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UN hears Newcastle initiative ‘Conversations for Palestine’

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Newcastle initiative Conversations for Palestine has been recognised on the world stage, earning global acclaim at a UN Conference in Geneva during the week. 

Executive director and principal lawyer at the Australian Centre for International Justice Rawan Arraf addressed the 2024 Conference of Civil Society Organisations working on the Question of Palestine, convened by the UN Committee on the Exercise of the Inalienable Rights of the Palestinian People (CEIRPP).  

Reflecting on her participation in Newcastle’s inaugural Conversations for Palestine sold out event on 14 March, Arraf provided insight into Australia’s grassroots response to the humanitarian crisis in Gaza, emphasising the mobilisation of the largest anti-war movement since 2003. 

“The local community is hosting Conversations for Palestine, a series of public forums, to educate communities and organise in strategic ways to end Australian complicity with Israeli crimes, in all its forms,” she explained.  

“They are horrified, for example, that in their community, the Australian arms manufacturer, the Varley Group is doing business with an Israeli arms manufacturer, in several contracts selling Israeli military technology to the Australian military.   

Executive Director and Principal Lawyer at the Australian Centre for International Justice, Rawan Arraf.

“I was on a panel with a local Aboriginal elder and founder of Justice Aunties, Aunty Tracey Hanshaw from the Awaba peoples, who also helped set up the Newcastle Palestine Action Group… It has been heartening to see the Blak-Palestinian solidarity movement among Palestinian communities and First Nations peoples on the Australian continent continue to grow as a testament to shared global struggles against settler-colonialism.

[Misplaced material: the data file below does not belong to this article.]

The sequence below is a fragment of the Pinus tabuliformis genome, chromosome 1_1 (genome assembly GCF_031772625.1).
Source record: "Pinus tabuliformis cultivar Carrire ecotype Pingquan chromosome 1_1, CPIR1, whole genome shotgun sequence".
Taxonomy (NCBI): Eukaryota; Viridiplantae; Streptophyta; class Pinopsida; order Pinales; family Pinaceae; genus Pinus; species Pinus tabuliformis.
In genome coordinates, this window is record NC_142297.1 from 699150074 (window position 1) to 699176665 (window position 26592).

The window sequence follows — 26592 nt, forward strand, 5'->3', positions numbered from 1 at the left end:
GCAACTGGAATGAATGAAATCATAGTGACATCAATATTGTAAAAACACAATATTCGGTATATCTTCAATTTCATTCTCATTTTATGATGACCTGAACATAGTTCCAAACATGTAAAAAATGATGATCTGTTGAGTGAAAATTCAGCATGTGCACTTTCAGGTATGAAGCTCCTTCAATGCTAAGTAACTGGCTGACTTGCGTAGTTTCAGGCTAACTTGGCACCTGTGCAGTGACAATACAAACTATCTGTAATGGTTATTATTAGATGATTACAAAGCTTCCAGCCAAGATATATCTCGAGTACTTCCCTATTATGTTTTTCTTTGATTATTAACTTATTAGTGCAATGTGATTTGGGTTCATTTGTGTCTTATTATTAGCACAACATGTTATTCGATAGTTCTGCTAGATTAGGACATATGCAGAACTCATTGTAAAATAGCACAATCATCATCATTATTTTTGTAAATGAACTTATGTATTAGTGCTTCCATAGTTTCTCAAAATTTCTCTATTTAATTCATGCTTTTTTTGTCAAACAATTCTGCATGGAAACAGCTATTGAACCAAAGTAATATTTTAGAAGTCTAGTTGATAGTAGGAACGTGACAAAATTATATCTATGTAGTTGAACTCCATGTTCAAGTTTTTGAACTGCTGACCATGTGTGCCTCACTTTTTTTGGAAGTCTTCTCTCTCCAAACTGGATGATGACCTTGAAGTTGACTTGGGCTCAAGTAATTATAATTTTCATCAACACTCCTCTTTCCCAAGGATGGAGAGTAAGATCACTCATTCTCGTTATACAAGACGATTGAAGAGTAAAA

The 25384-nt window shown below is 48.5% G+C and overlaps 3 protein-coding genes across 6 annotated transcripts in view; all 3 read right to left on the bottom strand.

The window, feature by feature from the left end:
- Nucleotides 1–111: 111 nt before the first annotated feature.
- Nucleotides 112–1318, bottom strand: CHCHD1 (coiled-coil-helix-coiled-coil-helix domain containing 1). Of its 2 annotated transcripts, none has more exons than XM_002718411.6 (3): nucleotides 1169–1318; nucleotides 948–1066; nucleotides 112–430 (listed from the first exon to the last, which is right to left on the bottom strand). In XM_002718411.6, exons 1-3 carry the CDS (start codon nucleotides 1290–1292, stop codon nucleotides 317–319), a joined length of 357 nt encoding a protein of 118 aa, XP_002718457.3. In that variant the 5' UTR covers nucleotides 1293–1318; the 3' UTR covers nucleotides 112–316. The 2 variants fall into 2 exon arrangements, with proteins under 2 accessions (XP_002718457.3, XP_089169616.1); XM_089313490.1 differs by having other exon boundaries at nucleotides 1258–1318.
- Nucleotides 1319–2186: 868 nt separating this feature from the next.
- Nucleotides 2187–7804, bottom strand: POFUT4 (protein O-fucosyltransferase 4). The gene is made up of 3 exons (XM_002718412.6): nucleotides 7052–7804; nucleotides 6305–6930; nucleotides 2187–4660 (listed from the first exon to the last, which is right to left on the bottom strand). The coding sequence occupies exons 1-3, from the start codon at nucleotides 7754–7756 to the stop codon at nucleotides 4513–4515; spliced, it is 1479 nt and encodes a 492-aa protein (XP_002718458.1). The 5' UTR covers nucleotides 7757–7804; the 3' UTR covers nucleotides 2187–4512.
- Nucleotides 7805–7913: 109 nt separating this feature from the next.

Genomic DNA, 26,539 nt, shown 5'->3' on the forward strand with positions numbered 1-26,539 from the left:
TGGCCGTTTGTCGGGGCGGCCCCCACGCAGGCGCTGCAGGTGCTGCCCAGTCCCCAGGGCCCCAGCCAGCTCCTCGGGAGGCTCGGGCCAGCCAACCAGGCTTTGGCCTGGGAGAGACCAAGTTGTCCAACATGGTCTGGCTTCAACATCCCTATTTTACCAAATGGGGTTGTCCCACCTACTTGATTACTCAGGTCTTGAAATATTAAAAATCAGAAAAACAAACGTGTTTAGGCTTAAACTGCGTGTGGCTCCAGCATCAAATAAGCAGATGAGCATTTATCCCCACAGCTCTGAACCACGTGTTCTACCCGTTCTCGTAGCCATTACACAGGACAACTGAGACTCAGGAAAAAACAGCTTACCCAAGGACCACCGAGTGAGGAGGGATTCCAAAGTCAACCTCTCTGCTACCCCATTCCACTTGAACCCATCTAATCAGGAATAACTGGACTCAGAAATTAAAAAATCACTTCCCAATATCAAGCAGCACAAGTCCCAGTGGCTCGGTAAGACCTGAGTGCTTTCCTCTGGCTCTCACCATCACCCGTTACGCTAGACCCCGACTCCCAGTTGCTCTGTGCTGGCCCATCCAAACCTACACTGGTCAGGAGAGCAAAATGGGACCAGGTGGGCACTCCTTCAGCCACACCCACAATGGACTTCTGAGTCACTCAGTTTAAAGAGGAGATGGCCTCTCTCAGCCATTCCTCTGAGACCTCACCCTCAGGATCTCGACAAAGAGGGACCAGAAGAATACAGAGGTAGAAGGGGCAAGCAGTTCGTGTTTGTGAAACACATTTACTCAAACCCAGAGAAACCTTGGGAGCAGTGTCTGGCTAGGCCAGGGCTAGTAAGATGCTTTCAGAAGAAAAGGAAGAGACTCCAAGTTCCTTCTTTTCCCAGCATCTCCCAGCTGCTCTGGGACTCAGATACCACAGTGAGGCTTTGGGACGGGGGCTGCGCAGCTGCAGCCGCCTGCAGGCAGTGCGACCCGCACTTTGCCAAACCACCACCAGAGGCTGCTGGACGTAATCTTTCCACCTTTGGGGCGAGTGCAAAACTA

“The statements from the NSW and Victorian Aboriginal Legal Services calling for a ceasefire and an end to Israel’s colonial violence, occupation and apartheid, are just some examples of that solidarity in action.” 

Local Awaba Elder and veteran activist Aunty Tracey Hanshaw is completing degrees in Law and Global Indigenous Studies, and joined the panel with Rawan Arraf at Conversations for Palestine last month. 

“As First Nations people, we understand the impact of occupation and colonial settler violence,” she said. 

“What is happening in Gaza is a genocide and it’s time for us all to stand up, we need to bring people along with us and build the movement, talk to your neighbour, encourage them to come to a rally, join an action group, lobby your local MP, the power of change is with the people.”

Despite Australia’s recent support for a ceasefire, the delay of over three months following the December UN General Assembly resolution has reputedly resulted in more than 32,000 Palestinian lives lost.  

The next Conversations for Palestine event will explore the experiences of people with disability during conflict and occupation.  

Local disability activist Leigh Creighton who’s helping to organise the event, stated, “We want everyone in Newcastle to join us.  Let’s stand for people with disability in Gaza and show them we care.” 

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